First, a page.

"Now we're looking out toward the midterm elections and what might happen," he said. "Will health care policy be revisited? Will there be some sort of push to address drug prices? Will there be a faster FDA review period or slower as a result of the elections?"

All said, it's better to get in now — while they can, said James Nolan, a partner at Velocity Fund Partners. Velocity is a private equity firm focused on life sciences and health care services.

Open Market For Biotech Companies

Right now, the market is open to IPOs, Nolan told IBD. That allows biotech companies to create full platforms for developing a multitude of drugs.

Maybe they'll be acquired in the future, but it's not necessary right off the bat. These companies have time to grow their valuations.

Biotech companies operating in a closed market don't have that option. They generally develop a single product before selling to Big Pharma. Under those circumstances, their valuations tend to be much lower — as are the returns for private investors.

"When you don't have an IPO market, you're forced to develop one thing," he said. "And that's when you flip it. So when you have this opening in the IPO market, you move and you move quickly because it fluctuates."

Scientific Advancements Abound

There's no telling when the cycle could shift, Nolan said. A tweet from Trump, poor clinical results or general market malaise could prevent biotech companies from filing IPOs. On the flip side, strong clinical results or easing legislative pressure could boost the sector.

Nolan noted news from Biogen (BIIB) and Japanese pharma Eisai recently on an Alzheimer's disease study. Biogen stock rocketed nearly 20% in a day on top-line results. But shares crashed 10% later in the month when the biotech offered a deeper look at the results.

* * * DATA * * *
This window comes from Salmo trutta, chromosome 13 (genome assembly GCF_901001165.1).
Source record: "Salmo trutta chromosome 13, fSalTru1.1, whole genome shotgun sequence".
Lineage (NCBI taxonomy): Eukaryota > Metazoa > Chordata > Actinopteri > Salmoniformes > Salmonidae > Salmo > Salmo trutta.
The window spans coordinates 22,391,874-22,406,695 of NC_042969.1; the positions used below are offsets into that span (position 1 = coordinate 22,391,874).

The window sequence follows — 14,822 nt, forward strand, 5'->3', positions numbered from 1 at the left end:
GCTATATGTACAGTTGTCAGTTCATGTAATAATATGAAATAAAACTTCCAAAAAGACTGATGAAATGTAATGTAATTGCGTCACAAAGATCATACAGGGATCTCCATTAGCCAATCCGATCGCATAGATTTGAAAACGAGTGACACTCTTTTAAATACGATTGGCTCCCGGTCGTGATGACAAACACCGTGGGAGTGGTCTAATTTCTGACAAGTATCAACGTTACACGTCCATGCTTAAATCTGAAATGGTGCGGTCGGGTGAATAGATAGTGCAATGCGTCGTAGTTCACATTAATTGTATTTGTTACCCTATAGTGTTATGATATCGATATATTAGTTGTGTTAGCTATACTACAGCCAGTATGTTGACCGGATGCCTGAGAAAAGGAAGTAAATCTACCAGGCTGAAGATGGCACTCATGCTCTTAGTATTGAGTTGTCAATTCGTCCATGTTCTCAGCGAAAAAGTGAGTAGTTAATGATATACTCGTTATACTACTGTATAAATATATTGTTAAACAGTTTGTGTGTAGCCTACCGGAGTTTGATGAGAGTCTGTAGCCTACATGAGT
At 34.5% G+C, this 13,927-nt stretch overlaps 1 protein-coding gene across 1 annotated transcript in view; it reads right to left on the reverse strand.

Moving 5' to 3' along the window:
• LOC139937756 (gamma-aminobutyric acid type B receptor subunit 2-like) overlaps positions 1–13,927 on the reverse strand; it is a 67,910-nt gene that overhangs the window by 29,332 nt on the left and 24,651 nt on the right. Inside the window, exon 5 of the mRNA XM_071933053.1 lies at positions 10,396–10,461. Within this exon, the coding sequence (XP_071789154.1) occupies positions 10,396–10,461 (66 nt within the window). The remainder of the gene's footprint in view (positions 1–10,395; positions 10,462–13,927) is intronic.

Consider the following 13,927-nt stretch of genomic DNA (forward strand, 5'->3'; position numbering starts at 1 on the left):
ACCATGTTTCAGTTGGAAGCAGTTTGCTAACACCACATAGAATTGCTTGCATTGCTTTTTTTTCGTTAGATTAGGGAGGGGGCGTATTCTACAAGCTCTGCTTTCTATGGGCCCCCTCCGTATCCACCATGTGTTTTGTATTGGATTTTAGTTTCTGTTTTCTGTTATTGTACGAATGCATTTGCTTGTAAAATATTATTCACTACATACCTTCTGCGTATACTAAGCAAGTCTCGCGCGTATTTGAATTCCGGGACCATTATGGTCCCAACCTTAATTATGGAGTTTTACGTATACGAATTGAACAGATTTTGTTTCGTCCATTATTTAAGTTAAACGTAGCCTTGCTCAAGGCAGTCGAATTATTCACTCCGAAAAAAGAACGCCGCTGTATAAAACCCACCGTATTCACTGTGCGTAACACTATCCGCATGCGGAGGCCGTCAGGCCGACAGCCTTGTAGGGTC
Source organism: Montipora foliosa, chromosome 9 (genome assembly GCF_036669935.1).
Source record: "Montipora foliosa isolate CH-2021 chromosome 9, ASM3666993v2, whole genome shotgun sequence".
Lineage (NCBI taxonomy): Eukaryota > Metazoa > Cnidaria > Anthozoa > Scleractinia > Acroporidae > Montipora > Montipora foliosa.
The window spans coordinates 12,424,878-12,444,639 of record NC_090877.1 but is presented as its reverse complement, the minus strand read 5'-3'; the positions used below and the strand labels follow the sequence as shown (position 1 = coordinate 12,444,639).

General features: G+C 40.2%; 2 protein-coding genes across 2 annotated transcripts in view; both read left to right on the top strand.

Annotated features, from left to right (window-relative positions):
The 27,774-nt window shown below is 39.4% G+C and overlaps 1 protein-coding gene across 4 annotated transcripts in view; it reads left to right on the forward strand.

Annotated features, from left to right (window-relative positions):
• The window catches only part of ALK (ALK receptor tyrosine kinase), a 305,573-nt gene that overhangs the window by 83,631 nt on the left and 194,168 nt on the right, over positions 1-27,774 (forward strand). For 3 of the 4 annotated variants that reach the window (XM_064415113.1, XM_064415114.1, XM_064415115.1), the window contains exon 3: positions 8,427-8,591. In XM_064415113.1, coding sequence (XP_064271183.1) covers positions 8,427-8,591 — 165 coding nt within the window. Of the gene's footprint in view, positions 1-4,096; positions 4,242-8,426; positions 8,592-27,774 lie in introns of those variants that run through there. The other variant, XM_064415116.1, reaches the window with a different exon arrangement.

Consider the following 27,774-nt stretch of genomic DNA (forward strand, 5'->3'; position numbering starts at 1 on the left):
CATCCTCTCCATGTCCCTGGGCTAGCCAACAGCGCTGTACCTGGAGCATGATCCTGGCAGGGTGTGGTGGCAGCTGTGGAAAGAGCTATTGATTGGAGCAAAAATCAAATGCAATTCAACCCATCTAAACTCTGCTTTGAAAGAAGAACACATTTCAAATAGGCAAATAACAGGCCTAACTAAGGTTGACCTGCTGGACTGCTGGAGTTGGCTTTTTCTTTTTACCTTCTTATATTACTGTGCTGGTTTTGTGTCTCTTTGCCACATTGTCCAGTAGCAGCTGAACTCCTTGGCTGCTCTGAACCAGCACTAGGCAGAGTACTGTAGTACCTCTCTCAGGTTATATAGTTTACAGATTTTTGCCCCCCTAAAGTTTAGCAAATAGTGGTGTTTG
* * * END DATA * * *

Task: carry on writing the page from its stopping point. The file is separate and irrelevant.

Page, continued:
But that doesn't change the fact that Biogen's news got "everyone looking" at biotech companies, Nolan said. "It was enormous. That gets people to recognize that new products that are innovative will have the best returns on the planet."

Sometimes the products are so interesting they've prompted "crossover investors," said Pepper Hamilton's London. So-called crossover investors take a position in the last private round before also jumping in during the IPO.

Acquisition: The End-All Goal?

That could be due to the publicity surrounding these biotech companies, he said. CRISPR gene editing is no longer theoretical. Three companies are soon to begin clinical studies in humans. Immuno-oncology drugs are getting robust responses in lung cancer and melanoma.

Investors definitely want a piece of the action, London said. The riskiest part is deciding which biotech companies deserve the attention. He suggested weeding out potential duds by focusing on those that have clinical study results. In biotechnology, not all companies do.

"If it's a drug, you have to look at where it is in the clinical trial process," he said. "What are the results of those trials? How close are they to getting their (investigational new drug application) approved?"

And, of course: Is this a takeover candidate?

"Investors in these kinds of biotech companies that have no drug or product on the market are betting one of the big players will come in and buy the company out before commercialization," he said. "That's the near-term horizon of what investors should be looking for."